Poland rules on chemical castration

POLAND has approved a law-making chemical castration mandatory for paedophiles in some cases, sparking criticism from human rights groups.

Under the law, sponsored by Poland’s centre-right government, paedophiles convicted of raping children under the age of 15 years or a close relative would have to undergo chemical therapy on their release from prison.

“The purpose of thisaction is to improve the mental health of the convict, to lower his libido and thereby to reduce the risk of another crime being committed by the same person,” the government said in a statement.

Prime Minister Donald Tusk said late last year he wanted obligatory castration for paedophiles, whom he branded “degenerates”.

Tusk said he did notbelieve “one can use the term ‘human’ for such individuals, such creatures”.

“Therefore, I don’t think protection of human rights should refer to these kind of events,” Tusk said.

His remarks drew criticism from human rights groups, but he never retracted them.

“Introducing any mandatory treatment raises doubts as such a requirement is never reasonable and life can always produce cases that lawmakers could never have even dreamt of,” said Piotr Kladoczny from the Helsinki Foundation of Human Rights.

“If somebody is of sound mind, we punish him. If he is sick, we try to cure him – that’s how it works in Polish law. This bill introduces both approaches. As far as I know, this makes our law the strictest inEurope on this issue,” said Kladoczny.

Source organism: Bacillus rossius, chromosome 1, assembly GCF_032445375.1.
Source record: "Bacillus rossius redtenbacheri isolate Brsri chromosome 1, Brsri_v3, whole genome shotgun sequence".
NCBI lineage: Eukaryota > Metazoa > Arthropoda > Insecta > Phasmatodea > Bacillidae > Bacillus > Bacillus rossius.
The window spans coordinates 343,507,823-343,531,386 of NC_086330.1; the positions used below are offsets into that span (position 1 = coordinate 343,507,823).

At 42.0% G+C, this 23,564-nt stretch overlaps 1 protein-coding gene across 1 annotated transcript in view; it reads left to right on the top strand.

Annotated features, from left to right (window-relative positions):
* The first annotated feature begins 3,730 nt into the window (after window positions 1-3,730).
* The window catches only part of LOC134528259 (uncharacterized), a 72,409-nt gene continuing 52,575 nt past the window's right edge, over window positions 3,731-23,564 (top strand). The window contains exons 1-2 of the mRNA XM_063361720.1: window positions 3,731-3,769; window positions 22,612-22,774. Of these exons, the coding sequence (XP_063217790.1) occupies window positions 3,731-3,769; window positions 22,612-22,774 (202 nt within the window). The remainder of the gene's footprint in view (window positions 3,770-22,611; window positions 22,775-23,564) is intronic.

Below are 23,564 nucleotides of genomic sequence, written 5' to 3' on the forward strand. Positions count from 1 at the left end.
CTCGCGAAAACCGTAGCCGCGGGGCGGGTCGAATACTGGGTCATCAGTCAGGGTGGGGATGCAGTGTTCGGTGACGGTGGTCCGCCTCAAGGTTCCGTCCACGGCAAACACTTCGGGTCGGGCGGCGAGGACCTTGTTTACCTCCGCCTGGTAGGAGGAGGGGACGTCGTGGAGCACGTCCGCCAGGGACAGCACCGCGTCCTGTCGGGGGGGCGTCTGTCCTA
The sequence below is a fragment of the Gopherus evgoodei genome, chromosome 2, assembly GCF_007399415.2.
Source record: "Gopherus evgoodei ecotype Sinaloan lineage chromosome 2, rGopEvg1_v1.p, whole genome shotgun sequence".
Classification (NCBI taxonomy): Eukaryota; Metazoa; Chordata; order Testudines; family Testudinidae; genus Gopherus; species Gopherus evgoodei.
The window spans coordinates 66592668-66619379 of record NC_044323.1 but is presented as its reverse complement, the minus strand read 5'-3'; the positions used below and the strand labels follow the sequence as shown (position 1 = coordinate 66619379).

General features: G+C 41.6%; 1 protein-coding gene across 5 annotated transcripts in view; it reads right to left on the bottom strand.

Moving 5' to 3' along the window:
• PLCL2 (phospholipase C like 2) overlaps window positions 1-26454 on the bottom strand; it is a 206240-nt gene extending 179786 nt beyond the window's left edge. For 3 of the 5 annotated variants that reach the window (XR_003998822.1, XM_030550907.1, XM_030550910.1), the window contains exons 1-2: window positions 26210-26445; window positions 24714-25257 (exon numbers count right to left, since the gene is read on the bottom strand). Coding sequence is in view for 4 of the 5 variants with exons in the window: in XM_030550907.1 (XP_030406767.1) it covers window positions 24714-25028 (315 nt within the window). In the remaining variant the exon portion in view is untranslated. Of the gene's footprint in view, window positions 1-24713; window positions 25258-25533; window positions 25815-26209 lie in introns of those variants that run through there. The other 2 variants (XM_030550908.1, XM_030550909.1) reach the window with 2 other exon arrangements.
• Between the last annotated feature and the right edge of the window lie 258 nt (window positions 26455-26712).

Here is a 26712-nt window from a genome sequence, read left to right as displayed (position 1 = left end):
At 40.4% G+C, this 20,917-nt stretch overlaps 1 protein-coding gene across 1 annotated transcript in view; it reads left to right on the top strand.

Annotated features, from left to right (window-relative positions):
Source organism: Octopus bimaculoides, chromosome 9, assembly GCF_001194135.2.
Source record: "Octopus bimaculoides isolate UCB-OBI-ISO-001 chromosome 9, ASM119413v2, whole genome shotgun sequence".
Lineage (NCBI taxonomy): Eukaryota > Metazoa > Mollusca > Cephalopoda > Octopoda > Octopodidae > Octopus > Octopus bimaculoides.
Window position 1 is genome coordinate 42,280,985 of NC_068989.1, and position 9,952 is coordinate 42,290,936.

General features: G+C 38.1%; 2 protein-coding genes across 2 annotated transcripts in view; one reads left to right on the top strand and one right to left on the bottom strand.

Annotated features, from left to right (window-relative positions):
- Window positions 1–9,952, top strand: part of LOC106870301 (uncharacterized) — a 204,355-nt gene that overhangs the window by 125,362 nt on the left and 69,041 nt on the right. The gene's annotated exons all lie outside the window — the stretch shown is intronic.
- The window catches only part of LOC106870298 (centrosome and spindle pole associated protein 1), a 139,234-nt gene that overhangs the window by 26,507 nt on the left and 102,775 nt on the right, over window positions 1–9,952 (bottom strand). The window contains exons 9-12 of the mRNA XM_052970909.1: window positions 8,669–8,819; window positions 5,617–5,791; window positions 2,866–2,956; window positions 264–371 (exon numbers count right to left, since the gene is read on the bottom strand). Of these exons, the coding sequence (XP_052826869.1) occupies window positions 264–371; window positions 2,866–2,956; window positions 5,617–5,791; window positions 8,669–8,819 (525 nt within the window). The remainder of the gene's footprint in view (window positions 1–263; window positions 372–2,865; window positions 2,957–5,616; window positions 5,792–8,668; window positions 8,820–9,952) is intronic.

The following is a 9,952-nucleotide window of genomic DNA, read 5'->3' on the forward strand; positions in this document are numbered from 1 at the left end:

The bill, which also increases prison sentences for rape and incest, must still be approved by the upper chamber of parliament. This is seen as a formality, as Tusk’s Civic Platform party holds a majority of its 100 seats.


Lifestyle

We may all have had a sneaky go at air-guitar playing, but what about crafting a real-life musical instrument yourself from scratch? If that hits a bum note, perhaps designing a pair of snazzy earrings or becoming your own interiors expert and redecorating your entire home is more your thing?Getting creative while staying home: Online workshops that should be a hit with all ages

Remote working has helped companies around the world to stay open during the virus crisis. It's a key building block to build the case for reduced hours in the workplace, says an entrepreneur who say we are more productive when we work four days a week.Less is more: Building case for the four-day week

Kya deLongchamps puts sails on the laundry with refreshing reasons to dry outdoors.Great drying out there: How to make drying clothes a breeze

Our battle with back pain is an uphill struggle and possibly even more so since we’ve started to work from home to help delay the spread of coronavirus.Put your back into it: Exercise to beat back pain

More From The Irish Examiner